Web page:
A 39,000-year old woolly mammoth found in Siberia last year is about to go on display in Yokohama, Japan for curious parties to check out on a three-month exhibition.
Named Yuka, the 2-year old female was found with permafrost on her shoulders but the rest of her body was encased in cold soil, so she is remarkably well-preserved. So much so, in fact, that researchers found blood around her that could be used to create clones and resurrect the species.
Russian scientists are teaming up with researchers from Sooam Biotech Research Foundation in South Korea on the project, but many are wary as to the validity of the clone claim.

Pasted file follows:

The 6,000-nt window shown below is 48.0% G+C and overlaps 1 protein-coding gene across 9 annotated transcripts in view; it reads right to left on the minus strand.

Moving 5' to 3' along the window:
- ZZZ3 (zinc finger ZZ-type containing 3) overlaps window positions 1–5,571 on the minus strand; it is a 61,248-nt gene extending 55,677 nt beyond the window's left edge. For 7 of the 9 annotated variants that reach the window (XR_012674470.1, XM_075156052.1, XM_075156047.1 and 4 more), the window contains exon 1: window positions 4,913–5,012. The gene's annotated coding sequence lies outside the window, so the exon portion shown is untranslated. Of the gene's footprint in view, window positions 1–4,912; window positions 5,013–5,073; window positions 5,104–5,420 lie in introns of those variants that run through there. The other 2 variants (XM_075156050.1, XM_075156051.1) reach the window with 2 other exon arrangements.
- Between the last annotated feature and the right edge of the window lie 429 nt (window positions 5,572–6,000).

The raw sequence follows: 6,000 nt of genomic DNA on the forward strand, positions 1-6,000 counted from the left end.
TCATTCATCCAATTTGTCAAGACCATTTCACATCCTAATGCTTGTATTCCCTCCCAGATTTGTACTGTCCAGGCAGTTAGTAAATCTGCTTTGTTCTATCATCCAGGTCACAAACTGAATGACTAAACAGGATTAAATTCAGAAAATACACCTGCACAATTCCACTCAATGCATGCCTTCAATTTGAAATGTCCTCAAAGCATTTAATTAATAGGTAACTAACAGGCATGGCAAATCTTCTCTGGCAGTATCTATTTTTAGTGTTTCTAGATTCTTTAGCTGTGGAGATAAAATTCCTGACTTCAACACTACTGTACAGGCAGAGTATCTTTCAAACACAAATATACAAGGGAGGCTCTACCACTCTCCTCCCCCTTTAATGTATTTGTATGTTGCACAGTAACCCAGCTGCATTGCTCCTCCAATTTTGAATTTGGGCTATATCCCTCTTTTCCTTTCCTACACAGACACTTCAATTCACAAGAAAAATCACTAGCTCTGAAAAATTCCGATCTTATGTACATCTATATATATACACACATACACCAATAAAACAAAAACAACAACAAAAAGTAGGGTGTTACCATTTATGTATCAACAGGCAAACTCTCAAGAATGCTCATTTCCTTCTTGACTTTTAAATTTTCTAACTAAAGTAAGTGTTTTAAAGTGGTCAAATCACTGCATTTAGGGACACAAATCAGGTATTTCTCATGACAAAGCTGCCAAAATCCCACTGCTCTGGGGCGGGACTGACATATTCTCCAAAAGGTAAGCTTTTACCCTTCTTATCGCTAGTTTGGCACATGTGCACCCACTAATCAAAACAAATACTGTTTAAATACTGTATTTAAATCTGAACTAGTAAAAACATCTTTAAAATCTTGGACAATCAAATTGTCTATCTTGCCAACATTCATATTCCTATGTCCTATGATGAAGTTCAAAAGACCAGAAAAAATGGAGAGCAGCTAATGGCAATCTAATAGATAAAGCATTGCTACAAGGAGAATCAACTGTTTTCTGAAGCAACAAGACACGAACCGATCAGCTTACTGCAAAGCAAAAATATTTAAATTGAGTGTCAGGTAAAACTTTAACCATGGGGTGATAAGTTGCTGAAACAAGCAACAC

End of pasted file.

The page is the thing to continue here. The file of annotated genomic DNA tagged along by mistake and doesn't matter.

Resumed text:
“I strongly, strongly suspect that there will be zero intact cells in the find, regardless of whether blood is preserved. Without an intact, functional cell—one that can be de-differentiated into a stem cell in a petri dish—one cannot clone this animal,” DNA expert Beth Shapiro said.
If scientists are able to work with Yuka’s DNA, they’ll likely have a female elephant act as a surrogate mother. For now, Yuka is set to go on display from July 13–September 16.